What makes this trip especially interesting is the travel times.  It took me 2 hours and 45 minutes from the time I left my car in the parking garage at Milwaukee’s Airport to the time I walked off the airplane at O’Hare.  However, it took me only 1 hr. and 45 minutes from the time I walked into Chicago’s Union Station until I was back at my car in Milwaukee.  See the train was actually faster – and we aren’t talking about high speed rail here!

…and a heck of a lot more comfortable than that CRJ 200 Regional Jet!

Another perspective on the Spanish Train Derailment

Sorry. It has been a very busy summer for me so I am finding it hard to take the time to write a new post.  However, I finally had a chance to put my thoughts together on the Santiago de Compostela train derailment in Spain late last month.  What a nightmare!  Talk about an accident that should have never happened.  Even worse, last week it surfaced that the probable cause of the accident is that the engineer was talking on his cell phone at the time with representative from the Spanish rail operator, RENFE!

Not good.  Not good at all.

As you can imagine, I have received a lot of emails from friends about this crash and how it appears to be a setback for the high speed rail effort in the US.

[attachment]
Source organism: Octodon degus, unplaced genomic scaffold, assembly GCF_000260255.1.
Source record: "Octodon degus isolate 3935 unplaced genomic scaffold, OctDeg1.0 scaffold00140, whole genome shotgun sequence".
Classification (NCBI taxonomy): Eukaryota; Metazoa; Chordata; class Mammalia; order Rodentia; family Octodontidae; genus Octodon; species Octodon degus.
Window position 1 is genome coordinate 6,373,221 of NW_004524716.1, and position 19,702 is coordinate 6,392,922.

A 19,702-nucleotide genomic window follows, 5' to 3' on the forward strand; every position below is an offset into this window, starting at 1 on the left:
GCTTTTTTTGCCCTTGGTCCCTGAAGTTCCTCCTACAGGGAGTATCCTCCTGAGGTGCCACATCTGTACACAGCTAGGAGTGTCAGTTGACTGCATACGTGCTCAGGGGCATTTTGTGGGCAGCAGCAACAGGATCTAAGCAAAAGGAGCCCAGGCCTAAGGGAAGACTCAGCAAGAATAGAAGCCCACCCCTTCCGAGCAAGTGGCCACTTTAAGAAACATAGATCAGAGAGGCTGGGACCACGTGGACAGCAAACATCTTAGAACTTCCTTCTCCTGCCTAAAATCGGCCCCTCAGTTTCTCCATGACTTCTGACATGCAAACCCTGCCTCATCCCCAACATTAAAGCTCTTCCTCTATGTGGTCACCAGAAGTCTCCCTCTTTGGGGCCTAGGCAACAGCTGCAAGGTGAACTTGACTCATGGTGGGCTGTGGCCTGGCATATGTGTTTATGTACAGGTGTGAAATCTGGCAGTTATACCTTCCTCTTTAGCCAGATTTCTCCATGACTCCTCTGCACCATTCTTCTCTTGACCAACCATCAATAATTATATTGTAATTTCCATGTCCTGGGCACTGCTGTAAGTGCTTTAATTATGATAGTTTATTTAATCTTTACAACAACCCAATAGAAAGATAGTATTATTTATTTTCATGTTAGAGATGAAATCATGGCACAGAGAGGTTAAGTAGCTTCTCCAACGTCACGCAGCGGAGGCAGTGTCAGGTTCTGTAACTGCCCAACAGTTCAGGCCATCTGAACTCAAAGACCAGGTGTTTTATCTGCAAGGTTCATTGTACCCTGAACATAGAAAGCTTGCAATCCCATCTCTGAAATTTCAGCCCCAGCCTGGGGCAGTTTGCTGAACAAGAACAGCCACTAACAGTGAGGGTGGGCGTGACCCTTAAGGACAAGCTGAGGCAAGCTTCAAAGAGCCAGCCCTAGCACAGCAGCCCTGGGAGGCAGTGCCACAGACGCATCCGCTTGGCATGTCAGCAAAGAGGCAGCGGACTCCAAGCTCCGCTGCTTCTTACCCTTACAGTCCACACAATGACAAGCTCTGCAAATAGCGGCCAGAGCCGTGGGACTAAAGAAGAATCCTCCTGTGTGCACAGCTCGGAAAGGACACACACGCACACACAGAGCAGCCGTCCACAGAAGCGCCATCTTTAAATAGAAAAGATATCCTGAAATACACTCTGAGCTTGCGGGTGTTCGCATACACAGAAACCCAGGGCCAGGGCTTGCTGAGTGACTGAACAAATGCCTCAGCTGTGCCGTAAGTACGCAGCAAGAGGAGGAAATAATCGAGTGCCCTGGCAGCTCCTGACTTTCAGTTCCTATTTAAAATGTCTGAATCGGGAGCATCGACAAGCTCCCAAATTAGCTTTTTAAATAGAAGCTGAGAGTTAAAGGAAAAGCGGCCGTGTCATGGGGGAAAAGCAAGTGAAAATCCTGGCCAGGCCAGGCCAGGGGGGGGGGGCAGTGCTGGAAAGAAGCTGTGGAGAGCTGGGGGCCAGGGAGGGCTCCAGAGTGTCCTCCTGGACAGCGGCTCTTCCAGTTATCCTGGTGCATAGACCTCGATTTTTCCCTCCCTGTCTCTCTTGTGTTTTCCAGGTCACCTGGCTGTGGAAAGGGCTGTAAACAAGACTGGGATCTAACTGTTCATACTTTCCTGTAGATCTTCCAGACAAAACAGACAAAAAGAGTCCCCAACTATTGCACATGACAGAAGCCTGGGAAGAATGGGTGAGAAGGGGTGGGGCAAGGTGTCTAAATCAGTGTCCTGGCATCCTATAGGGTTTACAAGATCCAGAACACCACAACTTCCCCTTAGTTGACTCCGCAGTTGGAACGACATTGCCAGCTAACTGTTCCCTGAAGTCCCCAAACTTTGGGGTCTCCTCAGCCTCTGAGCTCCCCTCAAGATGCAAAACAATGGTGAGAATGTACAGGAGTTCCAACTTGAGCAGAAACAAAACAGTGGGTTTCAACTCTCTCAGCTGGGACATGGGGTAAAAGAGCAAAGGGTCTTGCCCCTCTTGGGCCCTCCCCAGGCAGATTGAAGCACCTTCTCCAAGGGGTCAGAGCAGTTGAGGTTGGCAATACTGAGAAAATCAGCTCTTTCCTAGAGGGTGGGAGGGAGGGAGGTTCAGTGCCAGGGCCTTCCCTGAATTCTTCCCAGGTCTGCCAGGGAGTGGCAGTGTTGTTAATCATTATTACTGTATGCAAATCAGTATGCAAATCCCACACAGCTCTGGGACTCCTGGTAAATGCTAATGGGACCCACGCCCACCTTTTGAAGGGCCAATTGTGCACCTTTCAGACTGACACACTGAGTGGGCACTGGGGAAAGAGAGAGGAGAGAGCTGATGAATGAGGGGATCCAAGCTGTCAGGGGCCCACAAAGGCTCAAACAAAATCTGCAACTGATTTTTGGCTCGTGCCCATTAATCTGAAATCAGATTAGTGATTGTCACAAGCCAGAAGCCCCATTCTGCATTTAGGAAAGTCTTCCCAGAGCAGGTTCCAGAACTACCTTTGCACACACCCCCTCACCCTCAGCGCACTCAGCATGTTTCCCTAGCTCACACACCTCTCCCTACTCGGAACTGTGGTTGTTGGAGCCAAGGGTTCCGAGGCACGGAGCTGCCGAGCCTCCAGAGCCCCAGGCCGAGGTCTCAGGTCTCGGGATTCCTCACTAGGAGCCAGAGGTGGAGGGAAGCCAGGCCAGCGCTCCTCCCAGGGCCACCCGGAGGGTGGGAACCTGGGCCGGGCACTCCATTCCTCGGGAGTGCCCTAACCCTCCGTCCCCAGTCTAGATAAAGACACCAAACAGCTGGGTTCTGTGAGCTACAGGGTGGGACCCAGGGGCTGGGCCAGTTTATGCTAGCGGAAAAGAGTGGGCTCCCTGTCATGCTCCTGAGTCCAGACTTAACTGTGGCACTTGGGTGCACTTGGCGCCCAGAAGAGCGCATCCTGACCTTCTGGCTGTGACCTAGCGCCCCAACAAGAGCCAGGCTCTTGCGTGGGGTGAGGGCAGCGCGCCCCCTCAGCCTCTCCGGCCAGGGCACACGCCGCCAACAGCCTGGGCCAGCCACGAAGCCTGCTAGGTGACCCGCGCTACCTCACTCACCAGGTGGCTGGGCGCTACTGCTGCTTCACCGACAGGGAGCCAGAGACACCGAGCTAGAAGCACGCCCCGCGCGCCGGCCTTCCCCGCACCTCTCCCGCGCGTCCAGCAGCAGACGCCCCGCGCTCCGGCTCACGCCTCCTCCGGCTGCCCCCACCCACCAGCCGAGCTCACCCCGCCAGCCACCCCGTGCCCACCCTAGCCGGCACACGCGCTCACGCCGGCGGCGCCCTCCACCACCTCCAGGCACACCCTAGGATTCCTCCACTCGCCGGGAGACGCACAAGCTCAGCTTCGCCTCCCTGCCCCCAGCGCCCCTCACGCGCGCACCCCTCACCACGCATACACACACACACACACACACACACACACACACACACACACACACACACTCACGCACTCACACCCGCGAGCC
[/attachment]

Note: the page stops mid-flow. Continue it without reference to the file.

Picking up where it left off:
Not so.  Not at all, in fact.

In case you have been in a cave (or stuck on the back of a boat as I have) here is a brief synopsis of the accident.  The train involved WAS a high speed Alvia train used for high speed routes in Spain and is capable of speeds of up to 155 mph (250km/h), however the train WAS NOT operating as a high speed train at the time.  Rather, it was operating as a conventional regional train on conventional tracks.

The train crashed approximately 2 1/2 miles outside of the Santiago de Compostela station on July 24th, enroute from Madrid to Ferrol. Of the 222 people onboard, 140 were injured and 79 died.

However, what has made this derailment truly memorable is that security camera footage of the derailment actually occurring.

Although this accident seems like a huge setback for high speed rail in the US, let’s dissect why this derailment is not a setback.